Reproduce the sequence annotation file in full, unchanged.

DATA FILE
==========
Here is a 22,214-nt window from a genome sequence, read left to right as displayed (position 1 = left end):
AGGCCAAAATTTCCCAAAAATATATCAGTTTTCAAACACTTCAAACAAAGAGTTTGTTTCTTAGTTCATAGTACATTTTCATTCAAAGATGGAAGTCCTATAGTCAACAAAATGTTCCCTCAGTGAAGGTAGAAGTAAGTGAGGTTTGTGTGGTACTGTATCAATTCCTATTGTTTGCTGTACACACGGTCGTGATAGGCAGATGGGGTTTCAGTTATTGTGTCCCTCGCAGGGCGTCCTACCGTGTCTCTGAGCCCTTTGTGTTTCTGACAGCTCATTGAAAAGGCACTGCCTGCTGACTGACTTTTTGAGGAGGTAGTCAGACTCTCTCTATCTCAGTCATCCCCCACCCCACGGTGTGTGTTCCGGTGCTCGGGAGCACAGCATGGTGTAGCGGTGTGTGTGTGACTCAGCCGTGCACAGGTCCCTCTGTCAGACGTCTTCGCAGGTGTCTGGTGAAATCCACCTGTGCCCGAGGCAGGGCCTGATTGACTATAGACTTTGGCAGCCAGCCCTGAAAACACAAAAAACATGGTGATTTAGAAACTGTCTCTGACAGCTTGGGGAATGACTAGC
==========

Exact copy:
Here is a 22,214-nt window from a genome sequence, read left to right as displayed (position 1 = left end):
AGGCCAAAATTTCCCAAAAATATATCAGTTTTCAAACACTTCAAACAAAGAGTTTGTTTCTTAGTTCATAGTACATTTTCATTCAAAGATGGAAGTCCTATAGTCAACAAAATGTTCCCTCAGTGAAGGTAGAAGTAAGTGAGGTTTGTGTGGTACTGTATCAATTCCTATTGTTTGCTGTACACACGGTCGTGATAGGCAGATGGGGTTTCAGTTATTGTGTCCCTCGCAGGGCGTCCTACCGTGTCTCTGAGCCCTTTGTGTTTCTGACAGCTCATTGAAAAGGCACTGCCTGCTGACTGACTTTTTGAGGAGGTAGTCAGACTCTCTCTATCTCAGTCATCCCCCACCCCACGGTGTGTGTTCCGGTGCTCGGGAGCACAGCATGGTGTAGCGGTGTGTGTGTGACTCAGCCGTGCACAGGTCCCTCTGTCAGACGTCTTCGCAGGTGTCTGGTGAAATCCACCTGTGCCCGAGGCAGGGCCTGATTGACTATAGACTTTGGCAGCCAGCCCTGAAAACACAAAAAACATGGTGATTTAGAAACTGTCTCTGACAGCTTGGGGAATGACTAGC